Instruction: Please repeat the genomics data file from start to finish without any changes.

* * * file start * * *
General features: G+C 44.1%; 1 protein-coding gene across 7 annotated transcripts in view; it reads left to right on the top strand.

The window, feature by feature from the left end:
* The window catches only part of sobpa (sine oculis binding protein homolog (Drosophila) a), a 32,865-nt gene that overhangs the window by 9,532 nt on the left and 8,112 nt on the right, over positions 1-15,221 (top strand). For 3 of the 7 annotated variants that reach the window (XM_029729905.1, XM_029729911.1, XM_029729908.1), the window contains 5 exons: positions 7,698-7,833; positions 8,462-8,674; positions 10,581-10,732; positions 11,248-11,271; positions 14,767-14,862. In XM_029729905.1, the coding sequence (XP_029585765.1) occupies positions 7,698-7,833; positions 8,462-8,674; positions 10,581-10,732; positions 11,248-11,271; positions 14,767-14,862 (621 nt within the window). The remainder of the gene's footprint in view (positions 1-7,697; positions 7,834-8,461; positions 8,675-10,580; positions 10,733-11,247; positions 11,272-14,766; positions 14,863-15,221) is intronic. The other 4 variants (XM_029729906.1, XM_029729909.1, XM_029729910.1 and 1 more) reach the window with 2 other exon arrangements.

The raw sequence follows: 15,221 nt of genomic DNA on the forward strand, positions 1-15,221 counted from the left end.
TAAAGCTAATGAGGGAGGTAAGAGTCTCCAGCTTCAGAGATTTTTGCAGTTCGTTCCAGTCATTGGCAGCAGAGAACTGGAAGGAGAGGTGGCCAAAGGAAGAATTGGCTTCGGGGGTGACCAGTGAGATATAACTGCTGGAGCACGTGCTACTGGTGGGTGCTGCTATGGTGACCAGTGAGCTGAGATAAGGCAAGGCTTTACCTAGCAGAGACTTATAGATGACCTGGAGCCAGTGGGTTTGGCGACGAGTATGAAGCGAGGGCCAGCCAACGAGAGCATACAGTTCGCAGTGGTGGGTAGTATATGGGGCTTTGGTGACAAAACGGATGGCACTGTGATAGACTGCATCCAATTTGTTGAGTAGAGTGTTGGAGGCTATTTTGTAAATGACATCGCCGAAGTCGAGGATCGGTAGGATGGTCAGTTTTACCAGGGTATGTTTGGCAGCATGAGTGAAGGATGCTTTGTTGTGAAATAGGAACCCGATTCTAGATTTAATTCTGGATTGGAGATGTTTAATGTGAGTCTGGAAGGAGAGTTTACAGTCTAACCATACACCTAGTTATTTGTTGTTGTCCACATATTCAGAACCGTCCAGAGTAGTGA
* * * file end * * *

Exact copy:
General features: G+C 44.1%; 1 protein-coding gene across 7 annotated transcripts in view; it reads left to right on the top strand.

The window, feature by feature from the left end:
* The window catches only part of sobpa (sine oculis binding protein homolog (Drosophila) a), a 32,865-nt gene that overhangs the window by 9,532 nt on the left and 8,112 nt on the right, over positions 1-15,221 (top strand). For 3 of the 7 annotated variants that reach the window (XM_029729905.1, XM_029729911.1, XM_029729908.1), the window contains 5 exons: positions 7,698-7,833; positions 8,462-8,674; positions 10,581-10,732; positions 11,248-11,271; positions 14,767-14,862. In XM_029729905.1, the coding sequence (XP_029585765.1) occupies positions 7,698-7,833; positions 8,462-8,674; positions 10,581-10,732; positions 11,248-11,271; positions 14,767-14,862 (621 nt within the window). The remainder of the gene's footprint in view (positions 1-7,697; positions 7,834-8,461; positions 8,675-10,580; positions 10,733-11,247; positions 11,272-14,766; positions 14,863-15,221) is intronic. The other 4 variants (XM_029729906.1, XM_029729909.1, XM_029729910.1 and 1 more) reach the window with 2 other exon arrangements.

The raw sequence follows: 15,221 nt of genomic DNA on the forward strand, positions 1-15,221 counted from the left end.
TAAAGCTAATGAGGGAGGTAAGAGTCTCCAGCTTCAGAGATTTTTGCAGTTCGTTCCAGTCATTGGCAGCAGAGAACTGGAAGGAGAGGTGGCCAAAGGAAGAATTGGCTTCGGGGGTGACCAGTGAGATATAACTGCTGGAGCACGTGCTACTGGTGGGTGCTGCTATGGTGACCAGTGAGCTGAGATAAGGCAAGGCTTTACCTAGCAGAGACTTATAGATGACCTGGAGCCAGTGGGTTTGGCGACGAGTATGAAGCGAGGGCCAGCCAACGAGAGCATACAGTTCGCAGTGGTGGGTAGTATATGGGGCTTTGGTGACAAAACGGATGGCACTGTGATAGACTGCATCCAATTTGTTGAGTAGAGTGTTGGAGGCTATTTTGTAAATGACATCGCCGAAGTCGAGGATCGGTAGGATGGTCAGTTTTACCAGGGTATGTTTGGCAGCATGAGTGAAGGATGCTTTGTTGTGAAATAGGAACCCGATTCTAGATTTAATTCTGGATTGGAGATGTTTAATGTGAGTCTGGAAGGAGAGTTTACAGTCTAACCATACACCTAGTTATTTGTTGTTGTCCACATATTCAGAACCGTCCAGAGTAGTGA